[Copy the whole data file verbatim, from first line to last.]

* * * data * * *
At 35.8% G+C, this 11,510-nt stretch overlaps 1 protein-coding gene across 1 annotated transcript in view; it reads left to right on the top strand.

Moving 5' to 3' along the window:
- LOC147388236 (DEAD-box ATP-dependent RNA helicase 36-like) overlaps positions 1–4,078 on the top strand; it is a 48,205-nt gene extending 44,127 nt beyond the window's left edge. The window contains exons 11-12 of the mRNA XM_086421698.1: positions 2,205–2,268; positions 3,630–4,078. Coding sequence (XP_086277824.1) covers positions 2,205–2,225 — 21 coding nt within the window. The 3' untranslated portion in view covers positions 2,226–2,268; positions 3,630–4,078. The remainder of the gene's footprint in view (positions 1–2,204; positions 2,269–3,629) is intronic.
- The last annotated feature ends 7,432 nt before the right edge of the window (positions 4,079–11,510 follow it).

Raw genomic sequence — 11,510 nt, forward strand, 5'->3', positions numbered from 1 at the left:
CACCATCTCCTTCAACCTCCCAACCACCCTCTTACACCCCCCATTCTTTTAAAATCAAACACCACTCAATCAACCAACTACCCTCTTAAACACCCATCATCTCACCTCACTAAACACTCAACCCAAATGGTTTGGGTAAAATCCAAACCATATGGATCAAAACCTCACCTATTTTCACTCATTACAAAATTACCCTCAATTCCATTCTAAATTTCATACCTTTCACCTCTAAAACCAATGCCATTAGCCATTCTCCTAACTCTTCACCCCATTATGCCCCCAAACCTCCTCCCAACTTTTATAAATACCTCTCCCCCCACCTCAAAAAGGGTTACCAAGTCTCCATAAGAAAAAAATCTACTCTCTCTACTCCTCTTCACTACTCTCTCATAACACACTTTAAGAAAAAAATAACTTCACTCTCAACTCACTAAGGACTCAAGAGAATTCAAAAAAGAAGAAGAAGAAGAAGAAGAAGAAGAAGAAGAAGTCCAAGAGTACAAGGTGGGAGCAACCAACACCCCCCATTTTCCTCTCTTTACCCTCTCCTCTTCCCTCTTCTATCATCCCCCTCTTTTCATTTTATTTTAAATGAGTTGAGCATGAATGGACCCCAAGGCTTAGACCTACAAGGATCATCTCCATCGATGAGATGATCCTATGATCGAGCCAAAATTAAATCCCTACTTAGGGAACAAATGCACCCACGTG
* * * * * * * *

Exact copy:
At 35.8% G+C, this 11,510-nt stretch overlaps 1 protein-coding gene across 1 annotated transcript in view; it reads left to right on the top strand.

Moving 5' to 3' along the window:
- LOC147388236 (DEAD-box ATP-dependent RNA helicase 36-like) overlaps positions 1–4,078 on the top strand; it is a 48,205-nt gene extending 44,127 nt beyond the window's left edge. The window contains exons 11-12 of the mRNA XM_086421698.1: positions 2,205–2,268; positions 3,630–4,078. Coding sequence (XP_086277824.1) covers positions 2,205–2,225 — 21 coding nt within the window. The 3' untranslated portion in view covers positions 2,226–2,268; positions 3,630–4,078. The remainder of the gene's footprint in view (positions 1–2,204; positions 2,269–3,629) is intronic.
- The last annotated feature ends 7,432 nt before the right edge of the window (positions 4,079–11,510 follow it).

Raw genomic sequence — 11,510 nt, forward strand, 5'->3', positions numbered from 1 at the left:
CACCATCTCCTTCAACCTCCCAACCACCCTCTTACACCCCCCATTCTTTTAAAATCAAACACCACTCAATCAACCAACTACCCTCTTAAACACCCATCATCTCACCTCACTAAACACTCAACCCAAATGGTTTGGGTAAAATCCAAACCATATGGATCAAAACCTCACCTATTTTCACTCATTACAAAATTACCCTCAATTCCATTCTAAATTTCATACCTTTCACCTCTAAAACCAATGCCATTAGCCATTCTCCTAACTCTTCACCCCATTATGCCCCCAAACCTCCTCCCAACTTTTATAAATACCTCTCCCCCCACCTCAAAAAGGGTTACCAAGTCTCCATAAGAAAAAAATCTACTCTCTCTACTCCTCTTCACTACTCTCTCATAACACACTTTAAGAAAAAAATAACTTCACTCTCAACTCACTAAGGACTCAAGAGAATTCAAAAAAGAAGAAGAAGAAGAAGAAGAAGAAGAAGAAGAAGTCCAAGAGTACAAGGTGGGAGCAACCAACACCCCCCATTTTCCTCTCTTTACCCTCTCCTCTTCCCTCTTCTATCATCCCCCTCTTTTCATTTTATTTTAAATGAGTTGAGCATGAATGGACCCCAAGGCTTAGACCTACAAGGATCATCTCCATCGATGAGATGATCCTATGATCGAGCCAAAATTAAATCCCTACTTAGGGAACAAATGCACCCACGTG